The oldest of active athletes retain greater muscle power than the average older person, though there is always the question of cause and effect: to what degree is this a consequence of the choice to continue as an athlete, accompanied by all that exercise, versus being a situation in which an individual can only continue to be an athlete because he or she happens to be more resilient. As this study demonstrates, the resistance to age-related loss of overall muscle power in these individuals is not due to suffering a lower level of the shared fundamental degeneration of capabilities in muscle fibers:
Elite runners do not experience the muscle weakening associated with aging as non-athletes do. Movement and strength come from the muscle fibers that make up a muscle group contracting and generating tension. Muscle weakening happens when the fibers contract slower and with less force. Muscle fiber samples were taken from the quadriceps of older elite runners and non-athlete adults in the same age range. "These are individuals in their 80s and 90s who actively compete in the world masters track and field championships. In the study, we had seven world champions, and everyone placed in the top four of their respective events."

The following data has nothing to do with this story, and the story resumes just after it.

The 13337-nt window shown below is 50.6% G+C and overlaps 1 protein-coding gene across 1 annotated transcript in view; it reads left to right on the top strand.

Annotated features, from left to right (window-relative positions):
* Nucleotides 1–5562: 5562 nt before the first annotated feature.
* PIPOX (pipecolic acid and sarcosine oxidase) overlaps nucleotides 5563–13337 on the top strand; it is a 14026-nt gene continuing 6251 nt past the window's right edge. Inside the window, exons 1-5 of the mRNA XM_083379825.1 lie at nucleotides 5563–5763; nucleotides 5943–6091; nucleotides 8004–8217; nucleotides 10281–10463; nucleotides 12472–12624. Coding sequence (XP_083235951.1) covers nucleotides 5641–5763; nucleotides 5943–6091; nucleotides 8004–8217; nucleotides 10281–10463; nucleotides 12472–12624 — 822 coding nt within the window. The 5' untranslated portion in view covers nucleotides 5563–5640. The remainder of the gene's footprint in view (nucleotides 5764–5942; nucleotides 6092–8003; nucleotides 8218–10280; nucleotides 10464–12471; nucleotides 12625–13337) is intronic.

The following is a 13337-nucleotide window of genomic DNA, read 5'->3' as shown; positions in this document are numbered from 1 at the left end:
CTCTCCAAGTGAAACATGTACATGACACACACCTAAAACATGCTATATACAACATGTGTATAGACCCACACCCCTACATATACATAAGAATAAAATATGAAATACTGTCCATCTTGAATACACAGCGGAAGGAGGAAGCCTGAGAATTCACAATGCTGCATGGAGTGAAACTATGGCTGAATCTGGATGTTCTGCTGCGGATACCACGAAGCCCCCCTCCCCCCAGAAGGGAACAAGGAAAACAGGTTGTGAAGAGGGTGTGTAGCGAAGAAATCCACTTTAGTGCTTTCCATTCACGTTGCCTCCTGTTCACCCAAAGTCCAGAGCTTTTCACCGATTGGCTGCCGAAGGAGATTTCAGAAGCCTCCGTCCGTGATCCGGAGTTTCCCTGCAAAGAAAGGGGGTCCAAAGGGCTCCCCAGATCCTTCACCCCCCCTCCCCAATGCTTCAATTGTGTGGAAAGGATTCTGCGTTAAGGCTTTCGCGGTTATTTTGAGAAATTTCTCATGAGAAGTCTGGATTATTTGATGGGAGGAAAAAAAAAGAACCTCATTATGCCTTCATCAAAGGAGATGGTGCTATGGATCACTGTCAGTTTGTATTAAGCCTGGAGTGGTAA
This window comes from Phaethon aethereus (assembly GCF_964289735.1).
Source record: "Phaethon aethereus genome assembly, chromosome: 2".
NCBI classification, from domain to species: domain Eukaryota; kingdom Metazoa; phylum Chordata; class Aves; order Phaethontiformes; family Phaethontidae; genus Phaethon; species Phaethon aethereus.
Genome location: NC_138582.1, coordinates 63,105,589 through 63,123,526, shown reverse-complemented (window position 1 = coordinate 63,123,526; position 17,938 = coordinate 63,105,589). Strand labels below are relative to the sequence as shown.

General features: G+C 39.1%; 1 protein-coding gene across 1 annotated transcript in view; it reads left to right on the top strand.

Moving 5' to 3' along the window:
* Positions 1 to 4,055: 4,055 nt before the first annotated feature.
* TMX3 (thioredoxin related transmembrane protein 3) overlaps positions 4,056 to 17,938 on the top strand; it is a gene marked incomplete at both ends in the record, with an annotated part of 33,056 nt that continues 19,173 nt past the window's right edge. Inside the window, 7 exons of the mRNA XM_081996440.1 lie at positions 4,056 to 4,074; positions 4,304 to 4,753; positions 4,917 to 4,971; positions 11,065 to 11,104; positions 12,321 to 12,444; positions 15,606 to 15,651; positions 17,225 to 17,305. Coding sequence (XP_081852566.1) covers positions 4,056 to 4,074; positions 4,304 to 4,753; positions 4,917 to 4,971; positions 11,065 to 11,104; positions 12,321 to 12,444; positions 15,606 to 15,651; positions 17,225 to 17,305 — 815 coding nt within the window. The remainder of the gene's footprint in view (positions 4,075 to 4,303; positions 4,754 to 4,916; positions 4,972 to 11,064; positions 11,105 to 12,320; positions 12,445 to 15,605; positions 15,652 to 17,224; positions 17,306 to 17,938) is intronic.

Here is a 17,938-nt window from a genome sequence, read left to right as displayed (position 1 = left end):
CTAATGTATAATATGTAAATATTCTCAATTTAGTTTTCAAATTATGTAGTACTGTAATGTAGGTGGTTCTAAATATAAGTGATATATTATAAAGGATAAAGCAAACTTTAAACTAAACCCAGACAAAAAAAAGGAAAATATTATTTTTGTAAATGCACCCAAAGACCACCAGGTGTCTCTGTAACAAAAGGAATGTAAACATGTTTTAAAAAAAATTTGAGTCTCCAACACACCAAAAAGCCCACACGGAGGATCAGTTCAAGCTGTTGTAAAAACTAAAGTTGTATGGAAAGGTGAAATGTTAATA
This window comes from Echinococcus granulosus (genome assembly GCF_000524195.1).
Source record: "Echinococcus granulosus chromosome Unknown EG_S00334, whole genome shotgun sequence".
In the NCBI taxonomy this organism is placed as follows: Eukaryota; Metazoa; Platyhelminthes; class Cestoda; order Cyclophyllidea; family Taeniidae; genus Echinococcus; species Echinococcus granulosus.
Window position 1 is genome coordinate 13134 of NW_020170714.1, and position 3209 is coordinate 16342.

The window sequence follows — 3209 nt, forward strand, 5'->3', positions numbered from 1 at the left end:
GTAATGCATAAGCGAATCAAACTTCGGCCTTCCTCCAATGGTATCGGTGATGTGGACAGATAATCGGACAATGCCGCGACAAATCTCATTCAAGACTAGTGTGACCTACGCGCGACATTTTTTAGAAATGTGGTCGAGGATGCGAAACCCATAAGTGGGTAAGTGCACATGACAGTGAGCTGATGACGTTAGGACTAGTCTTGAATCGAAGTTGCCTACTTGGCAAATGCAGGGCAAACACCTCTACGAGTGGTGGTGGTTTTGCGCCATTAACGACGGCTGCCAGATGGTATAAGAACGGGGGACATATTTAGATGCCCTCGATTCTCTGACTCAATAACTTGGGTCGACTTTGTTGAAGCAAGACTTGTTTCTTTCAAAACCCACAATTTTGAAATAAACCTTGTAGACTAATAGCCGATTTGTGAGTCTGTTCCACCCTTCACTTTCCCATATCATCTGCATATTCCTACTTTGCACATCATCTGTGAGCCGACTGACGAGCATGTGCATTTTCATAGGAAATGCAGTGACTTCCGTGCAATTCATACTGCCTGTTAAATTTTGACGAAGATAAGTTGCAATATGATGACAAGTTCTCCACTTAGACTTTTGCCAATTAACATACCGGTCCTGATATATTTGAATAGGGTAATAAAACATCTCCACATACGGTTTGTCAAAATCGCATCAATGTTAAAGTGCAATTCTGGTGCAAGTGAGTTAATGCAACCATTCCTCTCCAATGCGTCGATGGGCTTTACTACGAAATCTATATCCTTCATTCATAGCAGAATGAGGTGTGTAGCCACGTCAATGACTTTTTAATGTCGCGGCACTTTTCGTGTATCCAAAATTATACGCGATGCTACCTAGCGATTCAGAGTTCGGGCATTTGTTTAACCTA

The fibers' contraction speed and force were compared to fibers from 23-year-old non-athlete adults. Muscle fibers from older non-athletes contracted considerably slower and weaker than fibers from young non-athletes. To the researchers' surprise, the muscle fibers of masters athletes contracted at a speed and force similar to those of older non-athlete adults, not the young adults. Success in high-performance sports in old age does not appear to be due to maintained contraction capability of the fibers. This study suggests that aging is associated with decreased muscle quality regardless of physical activity status. However, other studies have shown that muscle fibers can be arranged in a variety of ways to optimize strength, speed and power of the whole muscle, so there are many structural ways to compensate for the reduced performance at the fiber level to maintain performance at the whole muscle level.